While folding laundry recently, I noticed that one towel had holes in it. Immediately I started to consider what to do with it. I still folded it (I like folding laundry. I'm pretty good at it too and there's usually lots of evidence to see my work as I 'm not as good at putting it away) but its future had become very uncertain.
I wondered whether my rabbits would enjoy playing with it. They might. They're kind of like kids with new toys though - the fascination with things wears off quickly. And there might never be a lot of fascination with a towel. Maybe it could go in the rag container. We have a lot of rags though. And we don't use that many as we also have micro-fibre cloths that work better. I could start a bag of towels to go to the Humane Society. I've done that before. I even made it out of there without adopting a new rabbit one time but I can't guarantee I could do that again. At some point, I started to consider if this towel had to stop being a towel. Really, why can't we use a towel with a few holes?
As this is a hand towel and it can still hang in a bathroom and be used to dry hands, it can still serve its primary purpose. And this morning when I spilled coffee on the newsaper, myself and the floor as I sat in the living room (and how did your day start?) and called to my husband to bring a towel, it would have served another purpose. The holes wouldn't have bothered me at all.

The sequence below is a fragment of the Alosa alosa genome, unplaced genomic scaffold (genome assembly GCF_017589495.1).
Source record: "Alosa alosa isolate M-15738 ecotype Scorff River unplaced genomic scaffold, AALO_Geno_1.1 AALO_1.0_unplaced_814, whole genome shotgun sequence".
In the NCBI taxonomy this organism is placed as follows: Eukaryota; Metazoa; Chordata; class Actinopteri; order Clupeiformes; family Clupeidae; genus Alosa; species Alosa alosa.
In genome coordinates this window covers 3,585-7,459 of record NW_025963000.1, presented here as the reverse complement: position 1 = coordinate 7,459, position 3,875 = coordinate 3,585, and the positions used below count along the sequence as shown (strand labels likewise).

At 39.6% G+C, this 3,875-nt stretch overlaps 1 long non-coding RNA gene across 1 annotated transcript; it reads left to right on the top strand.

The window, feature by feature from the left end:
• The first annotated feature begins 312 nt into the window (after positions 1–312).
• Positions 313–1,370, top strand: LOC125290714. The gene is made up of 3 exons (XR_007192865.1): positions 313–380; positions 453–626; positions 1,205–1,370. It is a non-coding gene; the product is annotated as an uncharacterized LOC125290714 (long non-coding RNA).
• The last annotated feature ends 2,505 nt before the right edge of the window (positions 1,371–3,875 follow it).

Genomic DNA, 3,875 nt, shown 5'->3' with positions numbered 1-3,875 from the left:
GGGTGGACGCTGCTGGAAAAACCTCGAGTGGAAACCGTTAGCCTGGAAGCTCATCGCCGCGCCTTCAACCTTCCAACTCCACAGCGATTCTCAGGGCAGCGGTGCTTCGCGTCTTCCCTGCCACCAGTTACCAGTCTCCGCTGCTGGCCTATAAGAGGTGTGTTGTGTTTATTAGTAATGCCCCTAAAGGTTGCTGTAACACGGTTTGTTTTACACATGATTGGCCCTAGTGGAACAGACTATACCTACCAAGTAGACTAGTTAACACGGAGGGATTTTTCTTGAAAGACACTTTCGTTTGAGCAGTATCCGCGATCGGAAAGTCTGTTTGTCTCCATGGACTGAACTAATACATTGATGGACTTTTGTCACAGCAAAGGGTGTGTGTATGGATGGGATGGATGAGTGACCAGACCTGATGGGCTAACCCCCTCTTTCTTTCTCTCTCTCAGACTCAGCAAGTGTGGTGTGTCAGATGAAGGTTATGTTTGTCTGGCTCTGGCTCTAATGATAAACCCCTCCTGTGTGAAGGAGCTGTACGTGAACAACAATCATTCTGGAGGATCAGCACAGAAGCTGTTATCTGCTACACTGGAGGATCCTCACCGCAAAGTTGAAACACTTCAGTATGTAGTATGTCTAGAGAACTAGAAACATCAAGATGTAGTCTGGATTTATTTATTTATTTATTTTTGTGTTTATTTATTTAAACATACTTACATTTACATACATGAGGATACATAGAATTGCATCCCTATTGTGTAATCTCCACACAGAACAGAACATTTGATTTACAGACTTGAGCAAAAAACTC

Because the towel is still in good shape except for the holes, I could arrange it so that no one would even know. Does that matter? Should it? Would it be terrible for people to see a towel with holes? Would people think differently of me because I put such an item out for use? Is it bordering on the really weird to do this? If we do consider this really weird, should we?
I like attractive things for my house and buying them can be fun. I don't like waste though. Recently we had to dispose of a five year old washing machine. People who work with appliances didn't seem too surprised. Aside from the cost, it's horrible that such a large, relatively new piece of equipment is now scrap.
When things don't work or when they've become unsafe, they have to go. When something only has aesthetic imperfections but is still useful, I'm not sure that we should immediately toss it away. Our new washing machine has scratches and, because of them, it was sold in the clearance section of the store at a significantly reduced price. I don't notice the scratches; I'm really glad to have a machine that washes clothes again.
I'm not sure what I'll do with the towel. I think I'll keep it for a while at least to remind myself that imperfect items can still be perfectly useful. And they can even make us stop and think.